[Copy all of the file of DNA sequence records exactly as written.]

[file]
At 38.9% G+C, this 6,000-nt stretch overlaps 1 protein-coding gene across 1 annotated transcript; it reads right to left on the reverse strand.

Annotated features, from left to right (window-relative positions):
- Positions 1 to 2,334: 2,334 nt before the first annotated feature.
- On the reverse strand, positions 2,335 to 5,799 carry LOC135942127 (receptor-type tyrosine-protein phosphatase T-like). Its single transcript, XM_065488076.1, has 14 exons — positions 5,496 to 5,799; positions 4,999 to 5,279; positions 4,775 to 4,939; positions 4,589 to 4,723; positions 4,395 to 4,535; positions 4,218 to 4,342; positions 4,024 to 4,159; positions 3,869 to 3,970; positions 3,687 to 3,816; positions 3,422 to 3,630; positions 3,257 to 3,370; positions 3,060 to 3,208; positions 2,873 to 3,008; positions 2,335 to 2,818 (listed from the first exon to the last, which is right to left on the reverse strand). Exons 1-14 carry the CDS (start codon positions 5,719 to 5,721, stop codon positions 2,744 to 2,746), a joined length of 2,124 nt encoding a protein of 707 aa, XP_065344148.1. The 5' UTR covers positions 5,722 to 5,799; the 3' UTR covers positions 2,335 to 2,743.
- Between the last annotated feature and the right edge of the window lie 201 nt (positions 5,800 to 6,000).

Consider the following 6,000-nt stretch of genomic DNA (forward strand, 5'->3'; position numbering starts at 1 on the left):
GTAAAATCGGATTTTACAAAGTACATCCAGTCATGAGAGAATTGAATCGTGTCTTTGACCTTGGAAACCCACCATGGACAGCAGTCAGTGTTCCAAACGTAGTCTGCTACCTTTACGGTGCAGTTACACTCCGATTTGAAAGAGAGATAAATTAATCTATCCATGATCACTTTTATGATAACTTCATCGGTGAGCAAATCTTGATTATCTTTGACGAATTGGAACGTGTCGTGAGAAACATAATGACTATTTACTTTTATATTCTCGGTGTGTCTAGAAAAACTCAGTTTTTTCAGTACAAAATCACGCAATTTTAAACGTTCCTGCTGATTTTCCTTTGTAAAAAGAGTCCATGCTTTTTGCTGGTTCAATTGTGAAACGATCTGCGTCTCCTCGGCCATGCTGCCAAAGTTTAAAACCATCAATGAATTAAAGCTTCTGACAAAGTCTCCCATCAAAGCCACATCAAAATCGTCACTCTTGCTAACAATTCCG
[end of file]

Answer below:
At 38.9% G+C, this 6,000-nt stretch overlaps 1 protein-coding gene across 1 annotated transcript; it reads right to left on the reverse strand.

Annotated features, from left to right (window-relative positions):
- Positions 1 to 2,334: 2,334 nt before the first annotated feature.
- On the reverse strand, positions 2,335 to 5,799 carry LOC135942127 (receptor-type tyrosine-protein phosphatase T-like). Its single transcript, XM_065488076.1, has 14 exons — positions 5,496 to 5,799; positions 4,999 to 5,279; positions 4,775 to 4,939; positions 4,589 to 4,723; positions 4,395 to 4,535; positions 4,218 to 4,342; positions 4,024 to 4,159; positions 3,869 to 3,970; positions 3,687 to 3,816; positions 3,422 to 3,630; positions 3,257 to 3,370; positions 3,060 to 3,208; positions 2,873 to 3,008; positions 2,335 to 2,818 (listed from the first exon to the last, which is right to left on the reverse strand). Exons 1-14 carry the CDS (start codon positions 5,719 to 5,721, stop codon positions 2,744 to 2,746), a joined length of 2,124 nt encoding a protein of 707 aa, XP_065344148.1. The 5' UTR covers positions 5,722 to 5,799; the 3' UTR covers positions 2,335 to 2,743.
- Between the last annotated feature and the right edge of the window lie 201 nt (positions 5,800 to 6,000).

Consider the following 6,000-nt stretch of genomic DNA (forward strand, 5'->3'; position numbering starts at 1 on the left):
GTAAAATCGGATTTTACAAAGTACATCCAGTCATGAGAGAATTGAATCGTGTCTTTGACCTTGGAAACCCACCATGGACAGCAGTCAGTGTTCCAAACGTAGTCTGCTACCTTTACGGTGCAGTTACACTCCGATTTGAAAGAGAGATAAATTAATCTATCCATGATCACTTTTATGATAACTTCATCGGTGAGCAAATCTTGATTATCTTTGACGAATTGGAACGTGTCGTGAGAAACATAATGACTATTTACTTTTATATTCTCGGTGTGTCTAGAAAAACTCAGTTTTTTCAGTACAAAATCACGCAATTTTAAACGTTCCTGCTGATTTTCCTTTGTAAAAAGAGTCCATGCTTTTTGCTGGTTCAATTGTGAAACGATCTGCGTCTCCTCGGCCATGCTGCCAAAGTTTAAAACCATCAATGAATTAAAGCTTCTGACAAAGTCTCCCATCAAAGCCACATCAAAATCGTCACTCTTGCTAACAATTCCG